Kevin Durant on pace for historic season

By Sam Amick, USA TODAY Sports // Source MSN Sports

OAKLAND – Andre Iguodala, resident Golden State Warriors veteran and would-be analyst, isn’t one for platitudes.

So when the 32-year-old whose career began alongside Allen Iverson in Philadelphia says that Kevin Durant is only going to get better in his new basketball home, it’s worth taking note.

“KD has been just about as good as you can possibly be (but) I don’t think he’s really scratched the surface as far as what he can do,” Iguodala said this week after the Warriors improved to a league-best 16-2 with a win over the Atlanta Hawks. “He’s kind of holding back on everyone else, so I’m looking forward for him to step on that pedal as we continue.”

The record scratches…

Kevin Durant on pace for historic season

Wait, what?! The same Durant whose numbers are on par with his MVP season, who has somehow managed to be just as special while surrounded by All-Stars in Oakland as he was in Oklahoma City, is going to get better?

“I’m telling you, he’s got a crazy arsenal,” Iguodala continued. “He’s one of the best scorers of all time as far as finding a way to score. It’s (like) peeling layers – it’s kind of like an onion. It’s crazy. It’s amazing. You guys will see it, and you’ll enjoy it … I think sometimes he’s trying to make sure he doesn’t shoot too many shots, but we’re trying to let him know that it’s impossible for him to shoot too many shots.”

In most other years, production like this would dominate the headlines. Durant, who so many assumed would have to sacrifice production when he signed with the Warriors in July, is on pace to have the most efficient season of all time for a player averaging at least 25 points a game (his true shooting percentage, which combines overall, three-point and free-throw marks, is a career-high .681). His overall production has been tremendous, too. He is stepping up as a badly needed rim protector on defense and posting an overall player efficiency rating of 30.83, also a career high.

But this is a special kind of season for the NBA’s best stars, with players like Russell Westbrook, James Harden, Kawhi Leonard and others upping their games in familiar locations at a time when Durant is still trying to get comfortable in his new home. Durant’s situation is different in that way. He has had to find that balance between playing as himself and fitting in with the likes of back-to-back MVP Stephen Curry and fellow all-stars like Klay Thompson, Draymond Green and Iguodala.

Simply said, it’s absurd how well it is going so far – on and off the floor.

Durant and his former agent-turned-business partner, Rich Kleiman, have been making good use of the new landscape. One day it’s a meeting about the latest investment opportunity with a startup company, another it’s an evening watching the Presidential Election with Apple executives/Warriors fans Tim Cook and Eddie Cue. So it goes in Silicon Valley.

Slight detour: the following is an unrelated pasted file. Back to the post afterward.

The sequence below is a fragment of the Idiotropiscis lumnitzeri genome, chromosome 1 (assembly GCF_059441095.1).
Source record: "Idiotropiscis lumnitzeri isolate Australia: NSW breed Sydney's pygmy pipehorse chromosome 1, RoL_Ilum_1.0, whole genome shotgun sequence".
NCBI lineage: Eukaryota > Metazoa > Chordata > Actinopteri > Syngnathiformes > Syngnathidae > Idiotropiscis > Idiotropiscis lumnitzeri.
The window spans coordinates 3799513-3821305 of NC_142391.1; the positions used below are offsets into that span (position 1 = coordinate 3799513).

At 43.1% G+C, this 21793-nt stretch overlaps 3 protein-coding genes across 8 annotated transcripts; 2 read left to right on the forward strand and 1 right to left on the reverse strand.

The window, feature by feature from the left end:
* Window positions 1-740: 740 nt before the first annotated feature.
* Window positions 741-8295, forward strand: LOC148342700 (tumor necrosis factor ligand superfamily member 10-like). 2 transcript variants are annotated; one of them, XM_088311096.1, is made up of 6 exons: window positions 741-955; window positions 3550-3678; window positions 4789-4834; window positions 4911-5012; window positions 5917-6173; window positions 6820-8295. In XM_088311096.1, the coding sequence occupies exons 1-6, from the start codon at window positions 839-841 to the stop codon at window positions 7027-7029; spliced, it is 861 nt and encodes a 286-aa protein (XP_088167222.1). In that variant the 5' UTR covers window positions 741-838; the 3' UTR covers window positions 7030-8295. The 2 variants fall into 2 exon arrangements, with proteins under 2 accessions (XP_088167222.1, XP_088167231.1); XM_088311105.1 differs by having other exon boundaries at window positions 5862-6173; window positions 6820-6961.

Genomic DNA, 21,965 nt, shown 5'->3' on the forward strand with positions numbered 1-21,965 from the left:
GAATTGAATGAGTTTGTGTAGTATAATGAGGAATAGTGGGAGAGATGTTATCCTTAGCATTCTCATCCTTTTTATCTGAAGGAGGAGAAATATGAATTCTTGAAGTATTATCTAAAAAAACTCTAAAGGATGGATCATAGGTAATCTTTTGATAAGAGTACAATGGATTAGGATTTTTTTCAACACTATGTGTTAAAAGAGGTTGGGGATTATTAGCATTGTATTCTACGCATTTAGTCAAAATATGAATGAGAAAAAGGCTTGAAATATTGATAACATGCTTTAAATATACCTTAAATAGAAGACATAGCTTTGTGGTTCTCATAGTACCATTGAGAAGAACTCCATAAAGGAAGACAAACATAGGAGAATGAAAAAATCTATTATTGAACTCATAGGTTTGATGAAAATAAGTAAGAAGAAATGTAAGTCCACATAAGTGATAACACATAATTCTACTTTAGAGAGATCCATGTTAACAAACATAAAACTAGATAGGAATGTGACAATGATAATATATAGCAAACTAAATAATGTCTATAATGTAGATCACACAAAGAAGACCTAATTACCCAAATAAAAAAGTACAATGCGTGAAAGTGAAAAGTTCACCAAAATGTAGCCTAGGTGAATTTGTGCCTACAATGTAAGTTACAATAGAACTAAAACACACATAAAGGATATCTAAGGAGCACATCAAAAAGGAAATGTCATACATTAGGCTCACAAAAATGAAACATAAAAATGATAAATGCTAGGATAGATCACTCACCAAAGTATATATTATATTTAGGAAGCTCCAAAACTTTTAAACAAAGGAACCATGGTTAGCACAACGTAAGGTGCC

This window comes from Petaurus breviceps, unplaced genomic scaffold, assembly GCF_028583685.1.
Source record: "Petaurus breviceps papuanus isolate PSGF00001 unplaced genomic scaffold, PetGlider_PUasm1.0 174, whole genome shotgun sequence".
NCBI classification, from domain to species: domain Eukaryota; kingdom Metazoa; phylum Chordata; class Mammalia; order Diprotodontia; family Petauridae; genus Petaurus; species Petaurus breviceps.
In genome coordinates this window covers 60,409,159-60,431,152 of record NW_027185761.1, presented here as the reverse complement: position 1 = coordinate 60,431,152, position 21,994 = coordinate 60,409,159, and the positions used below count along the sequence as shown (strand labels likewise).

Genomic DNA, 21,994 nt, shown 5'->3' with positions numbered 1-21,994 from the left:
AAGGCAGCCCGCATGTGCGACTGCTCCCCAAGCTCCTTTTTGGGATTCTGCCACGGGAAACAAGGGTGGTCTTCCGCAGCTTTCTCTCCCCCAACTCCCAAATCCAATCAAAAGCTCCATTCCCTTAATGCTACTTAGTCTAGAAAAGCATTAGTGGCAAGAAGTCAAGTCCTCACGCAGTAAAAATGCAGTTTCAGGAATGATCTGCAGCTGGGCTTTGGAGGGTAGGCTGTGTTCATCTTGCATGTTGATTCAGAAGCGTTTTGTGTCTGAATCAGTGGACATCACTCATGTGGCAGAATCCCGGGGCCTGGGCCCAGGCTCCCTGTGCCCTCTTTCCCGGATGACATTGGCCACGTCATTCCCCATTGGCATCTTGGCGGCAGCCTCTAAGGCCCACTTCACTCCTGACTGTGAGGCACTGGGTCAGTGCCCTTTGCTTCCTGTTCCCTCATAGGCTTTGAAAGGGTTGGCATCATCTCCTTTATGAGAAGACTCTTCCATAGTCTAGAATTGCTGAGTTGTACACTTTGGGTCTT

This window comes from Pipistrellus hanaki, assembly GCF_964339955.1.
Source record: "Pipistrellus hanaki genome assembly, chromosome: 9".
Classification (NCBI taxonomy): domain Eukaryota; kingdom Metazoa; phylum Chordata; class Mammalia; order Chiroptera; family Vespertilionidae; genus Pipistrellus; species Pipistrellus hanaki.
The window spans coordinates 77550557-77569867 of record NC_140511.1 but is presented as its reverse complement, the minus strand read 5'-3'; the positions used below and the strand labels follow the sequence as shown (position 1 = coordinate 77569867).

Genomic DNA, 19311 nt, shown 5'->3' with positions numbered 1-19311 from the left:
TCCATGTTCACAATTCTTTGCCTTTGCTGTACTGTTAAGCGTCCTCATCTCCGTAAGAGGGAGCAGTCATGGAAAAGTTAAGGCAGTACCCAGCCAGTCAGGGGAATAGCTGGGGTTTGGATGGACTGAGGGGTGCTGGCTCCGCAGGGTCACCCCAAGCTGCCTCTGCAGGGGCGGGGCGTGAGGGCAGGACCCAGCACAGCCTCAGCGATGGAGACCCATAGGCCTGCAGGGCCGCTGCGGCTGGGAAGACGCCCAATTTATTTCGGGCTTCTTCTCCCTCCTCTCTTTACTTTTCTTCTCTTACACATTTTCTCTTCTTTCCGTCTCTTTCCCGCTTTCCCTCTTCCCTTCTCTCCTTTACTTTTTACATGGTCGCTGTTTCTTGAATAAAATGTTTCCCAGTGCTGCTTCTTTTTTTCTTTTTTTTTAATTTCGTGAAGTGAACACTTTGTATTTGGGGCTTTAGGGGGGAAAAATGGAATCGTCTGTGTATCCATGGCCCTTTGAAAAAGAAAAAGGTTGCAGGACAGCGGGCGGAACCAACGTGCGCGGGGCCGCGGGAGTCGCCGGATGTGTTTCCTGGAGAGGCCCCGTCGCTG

Still, Durant’s best development yet has taken place inside Oracle Arena.

While the efficiency shouldn’t surprise anyone, Durant’s level of production – given the new context – is another matter entirely. With Green focusing on defense, the Warriors’ three perimeter scorers – Durant, Curry and Thompson – have had the kind of balance most thought impossible (Curry a team-high 17.8 shots a game, Durant 16.9 and Thompson 16.7).

As opposed to super teams of the past, squads like the Miami Heat of LeBron James lore who saw all-stars like Chris Bosh taking a backseat, the Warriors are somehow maximizing all their main guys. The Warriors, who lead the league in scoring at 117.6 points a game, are on pace to have the most prolific offense since the 1991-92 Warriors.

“I wasn’t lying when I said I wasn’t sacrificing, you know?” joked Thompson, who has seen only a marginal decline in shot attempts (he averaged 17.3 last season).

For Curry’s part, he downplays the notion Durant’s teammates have done anything out of the ordinary to help him learn the Warriors’ ways.

“There was a little awareness of (them needing help Durant get comfortable), but for the most part when we got to the regular season, we egged each other on just telling each other ‘be aggressive,’” Curry said. “We don’t need to sacrifice, or play on our heels or do anything different than what me and him have done our whole career. We’ve talked about, we’re going to each get shots, get Klay involved too, and we need each other to be who we are and be aggressive.”

The key, as Durant sees it? Stop thinking, and just play the right way.

“I try to think about so much when I’m playing, but sometimes you’ve just to say ‘Forget it’ and just go,” Durant admitted. “Who cares who shoots? Our offense is so freeflowing that the ball is going to find the open guys. If you move, you get open, you’re going to get shots. Some nights I might have it, some nights Steph might have it or Klay might have it, but I don’t think any one of us really cares if someone shoots more shots than us.”

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